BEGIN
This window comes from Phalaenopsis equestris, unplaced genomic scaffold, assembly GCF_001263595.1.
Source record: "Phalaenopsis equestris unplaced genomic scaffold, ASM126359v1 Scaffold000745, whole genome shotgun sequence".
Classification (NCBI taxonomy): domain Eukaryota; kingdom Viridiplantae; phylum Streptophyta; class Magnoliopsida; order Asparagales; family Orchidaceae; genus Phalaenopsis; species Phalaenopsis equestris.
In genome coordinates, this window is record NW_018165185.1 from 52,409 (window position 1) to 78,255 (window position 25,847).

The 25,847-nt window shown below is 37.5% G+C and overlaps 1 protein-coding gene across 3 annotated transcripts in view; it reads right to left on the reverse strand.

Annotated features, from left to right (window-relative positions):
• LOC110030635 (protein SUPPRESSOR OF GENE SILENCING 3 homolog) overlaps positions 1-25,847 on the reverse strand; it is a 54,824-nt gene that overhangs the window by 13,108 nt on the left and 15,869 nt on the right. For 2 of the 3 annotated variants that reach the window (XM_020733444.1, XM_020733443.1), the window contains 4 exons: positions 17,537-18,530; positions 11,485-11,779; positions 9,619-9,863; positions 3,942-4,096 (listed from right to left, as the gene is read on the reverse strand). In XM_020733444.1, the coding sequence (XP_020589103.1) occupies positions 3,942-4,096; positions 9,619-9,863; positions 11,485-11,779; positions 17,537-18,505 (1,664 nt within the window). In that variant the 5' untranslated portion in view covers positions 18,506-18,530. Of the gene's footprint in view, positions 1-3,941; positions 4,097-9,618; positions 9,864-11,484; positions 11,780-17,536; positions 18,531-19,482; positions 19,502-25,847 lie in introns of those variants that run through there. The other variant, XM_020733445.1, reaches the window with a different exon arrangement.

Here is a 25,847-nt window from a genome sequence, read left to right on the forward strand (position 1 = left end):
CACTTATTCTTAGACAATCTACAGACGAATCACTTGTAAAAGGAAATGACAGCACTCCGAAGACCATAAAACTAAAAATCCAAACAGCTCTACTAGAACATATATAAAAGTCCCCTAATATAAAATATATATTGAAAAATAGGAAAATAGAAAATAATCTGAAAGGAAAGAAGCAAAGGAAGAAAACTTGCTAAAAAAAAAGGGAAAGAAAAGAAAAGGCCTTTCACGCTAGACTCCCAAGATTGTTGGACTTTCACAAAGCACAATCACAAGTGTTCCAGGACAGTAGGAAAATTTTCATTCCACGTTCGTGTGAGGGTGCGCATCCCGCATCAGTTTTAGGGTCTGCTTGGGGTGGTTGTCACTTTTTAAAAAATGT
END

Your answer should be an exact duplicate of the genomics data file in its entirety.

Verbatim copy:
This window comes from Phalaenopsis equestris, unplaced genomic scaffold, assembly GCF_001263595.1.
Source record: "Phalaenopsis equestris unplaced genomic scaffold, ASM126359v1 Scaffold000745, whole genome shotgun sequence".
Classification (NCBI taxonomy): domain Eukaryota; kingdom Viridiplantae; phylum Streptophyta; class Magnoliopsida; order Asparagales; family Orchidaceae; genus Phalaenopsis; species Phalaenopsis equestris.
In genome coordinates, this window is record NW_018165185.1 from 52,409 (window position 1) to 78,255 (window position 25,847).

The 25,847-nt window shown below is 37.5% G+C and overlaps 1 protein-coding gene across 3 annotated transcripts in view; it reads right to left on the reverse strand.

Annotated features, from left to right (window-relative positions):
• LOC110030635 (protein SUPPRESSOR OF GENE SILENCING 3 homolog) overlaps positions 1-25,847 on the reverse strand; it is a 54,824-nt gene that overhangs the window by 13,108 nt on the left and 15,869 nt on the right. For 2 of the 3 annotated variants that reach the window (XM_020733444.1, XM_020733443.1), the window contains 4 exons: positions 17,537-18,530; positions 11,485-11,779; positions 9,619-9,863; positions 3,942-4,096 (listed from right to left, as the gene is read on the reverse strand). In XM_020733444.1, the coding sequence (XP_020589103.1) occupies positions 3,942-4,096; positions 9,619-9,863; positions 11,485-11,779; positions 17,537-18,505 (1,664 nt within the window). In that variant the 5' untranslated portion in view covers positions 18,506-18,530. Of the gene's footprint in view, positions 1-3,941; positions 4,097-9,618; positions 9,864-11,484; positions 11,780-17,536; positions 18,531-19,482; positions 19,502-25,847 lie in introns of those variants that run through there. The other variant, XM_020733445.1, reaches the window with a different exon arrangement.

Here is a 25,847-nt window from a genome sequence, read left to right on the forward strand (position 1 = left end):
CACTTATTCTTAGACAATCTACAGACGAATCACTTGTAAAAGGAAATGACAGCACTCCGAAGACCATAAAACTAAAAATCCAAACAGCTCTACTAGAACATATATAAAAGTCCCCTAATATAAAATATATATTGAAAAATAGGAAAATAGAAAATAATCTGAAAGGAAAGAAGCAAAGGAAGAAAACTTGCTAAAAAAAAAGGGAAAGAAAAGAAAAGGCCTTTCACGCTAGACTCCCAAGATTGTTGGACTTTCACAAAGCACAATCACAAGTGTTCCAGGACAGTAGGAAAATTTTCATTCCACGTTCGTGTGAGGGTGCGCATCCCGCATCAGTTTTAGGGTCTGCTTGGGGTGGTTGTCACTTTTTAAAAAATGT